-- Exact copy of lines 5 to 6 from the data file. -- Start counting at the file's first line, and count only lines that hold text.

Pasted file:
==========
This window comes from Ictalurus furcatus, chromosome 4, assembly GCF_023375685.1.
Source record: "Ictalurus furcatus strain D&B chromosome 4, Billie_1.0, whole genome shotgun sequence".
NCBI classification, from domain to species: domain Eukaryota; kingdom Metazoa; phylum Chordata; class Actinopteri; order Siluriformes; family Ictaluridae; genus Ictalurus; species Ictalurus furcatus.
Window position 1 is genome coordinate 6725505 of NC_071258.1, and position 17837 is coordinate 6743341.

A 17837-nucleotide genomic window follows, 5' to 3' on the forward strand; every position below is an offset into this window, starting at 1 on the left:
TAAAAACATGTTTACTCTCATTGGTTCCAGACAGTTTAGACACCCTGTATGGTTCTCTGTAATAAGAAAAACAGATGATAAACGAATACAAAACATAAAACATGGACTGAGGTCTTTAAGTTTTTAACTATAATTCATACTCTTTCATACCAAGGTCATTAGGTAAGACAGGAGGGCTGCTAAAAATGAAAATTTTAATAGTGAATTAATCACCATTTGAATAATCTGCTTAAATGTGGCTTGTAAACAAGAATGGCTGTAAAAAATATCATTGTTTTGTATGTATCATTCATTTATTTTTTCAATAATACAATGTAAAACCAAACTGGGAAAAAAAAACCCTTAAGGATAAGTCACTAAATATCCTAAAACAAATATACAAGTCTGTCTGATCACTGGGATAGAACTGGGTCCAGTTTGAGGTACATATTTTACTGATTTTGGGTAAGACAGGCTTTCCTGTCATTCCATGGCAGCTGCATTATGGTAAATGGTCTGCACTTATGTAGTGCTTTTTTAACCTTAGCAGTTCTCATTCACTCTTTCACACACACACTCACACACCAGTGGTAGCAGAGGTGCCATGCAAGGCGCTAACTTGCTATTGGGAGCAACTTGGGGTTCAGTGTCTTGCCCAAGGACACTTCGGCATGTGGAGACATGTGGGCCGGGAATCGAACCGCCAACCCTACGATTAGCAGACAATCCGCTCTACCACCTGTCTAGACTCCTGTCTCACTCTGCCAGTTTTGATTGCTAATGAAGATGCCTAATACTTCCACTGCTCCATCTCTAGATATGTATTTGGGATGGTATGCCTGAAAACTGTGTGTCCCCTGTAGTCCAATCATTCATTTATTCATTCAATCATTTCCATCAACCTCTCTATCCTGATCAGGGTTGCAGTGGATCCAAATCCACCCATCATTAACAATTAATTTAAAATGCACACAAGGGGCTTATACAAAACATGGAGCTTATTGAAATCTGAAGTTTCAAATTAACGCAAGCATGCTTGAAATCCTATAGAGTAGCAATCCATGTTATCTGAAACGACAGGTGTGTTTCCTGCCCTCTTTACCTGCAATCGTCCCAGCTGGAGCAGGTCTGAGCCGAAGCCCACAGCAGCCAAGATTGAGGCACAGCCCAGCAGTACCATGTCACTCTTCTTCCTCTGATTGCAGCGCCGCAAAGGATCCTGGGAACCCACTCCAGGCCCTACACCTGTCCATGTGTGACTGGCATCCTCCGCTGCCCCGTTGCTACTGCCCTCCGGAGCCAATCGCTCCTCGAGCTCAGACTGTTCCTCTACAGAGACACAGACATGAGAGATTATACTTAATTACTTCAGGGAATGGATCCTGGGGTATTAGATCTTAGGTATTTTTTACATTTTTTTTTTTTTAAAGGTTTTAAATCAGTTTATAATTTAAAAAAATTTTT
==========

A 17837-nucleotide genomic window follows, 5' to 3' on the forward strand; every position below is an offset into this window, starting at 1 on the left:
TAAAAACATGTTTACTCTCATTGGTTCCAGACAGTTTAGACACCCTGTATGGTTCTCTGTAATAAGAAAAACAGATGATAAACGAATACAAAACATAAAACATGGACTGAGGTCTTTAAGTTTTTAACTATAATTCATACTCTTTCATACCAAGGTCATTAGGTAAGACAGGAGGGCTGCTAAAAATGAAAATTTTAATAGTGAATTAATCACCATTTGAATAATCTGCTTAAATGTGGCTTGTAAACAAGAATGGCTGTAAAAAATATCATTGTTTTGTATGTATCATTCATTTATTTTTTCAATAATACAATGTAAAACCAAACTGGGAAAAAAAAACCCTTAAGGATAAGTCACTAAATATCCTAAAACAAATATACAAGTCTGTCTGATCACTGGGATAGAACTGGGTCCAGTTTGAGGTACATATTTTACTGATTTTGGGTAAGACAGGCTTTCCTGTCATTCCATGGCAGCTGCATTATGGTAAATGGTCTGCACTTATGTAGTGCTTTTTTAACCTTAGCAGTTCTCATTCACTCTTTCACACACACACTCACACACCAGTGGTAGCAGAGGTGCCATGCAAGGCGCTAACTTGCTATTGGGAGCAACTTGGGGTTCAGTGTCTTGCCCAAGGACACTTCGGCATGTGGAGACATGTGGGCCGGGAATCGAACCGCCAACCCTACGATTAGCAGACAATCCGCTCTACCACCTGTCTAGACTCCTGTCTCACTCTGCCAGTTTTGATTGCTAATGAAGATGCCTAATACTTCCACTGCTCCATCTCTAGATATGTATTTGGGATGGTATGCCTGAAAACTGTGTGTCCCCTGTAGTCCAATCATTCATTTATTCATTCAATCATTTCCATCAACCTCTCTATCCTGATCAGGGTTGCAGTGGATCCAAATCCACCCATCATTAACAATTAATTTAAAATGCACACAAGGGGCTTATACAAAACATGGAGCTTATTGAAATCTGAAGTTTCAAATTAACGCAAGCATGCTTGAAATCCTATAGAGTAGCAATCCATGTTATCTGAAACGACAGGTGTGTTTCCTGCCCTCTTTACCTGCAATCGTCCCAGCTGGAGCAGGTCTGAGCCGAAGCCCACAGCAGCCAAGATTGAGGCACAGCCCAGCAGTACCATGTCACTCTTCTTCCTCTGATTGCAGCGCCGCAAAGGATCCTGGGAACCCACTCCAGGCCCTACACCTGTCCATGTGTGACTGGCATCCTCCGCTGCCCCGTTGCTACTGCCCTCCGGAGCCAATCGCTCCTCGAGCTCAGACTGTTCCTCTACAGAGACACAGACATGAGAGATTATACTTAATTACTTCAGGGAATGGATCCTGGGGTATTAGATCTTAGGTATTTTTTACATTTTTTTTTTTTTAAAGGTTTTAAATCAGTTTATAATTTAAAAAAATTTTT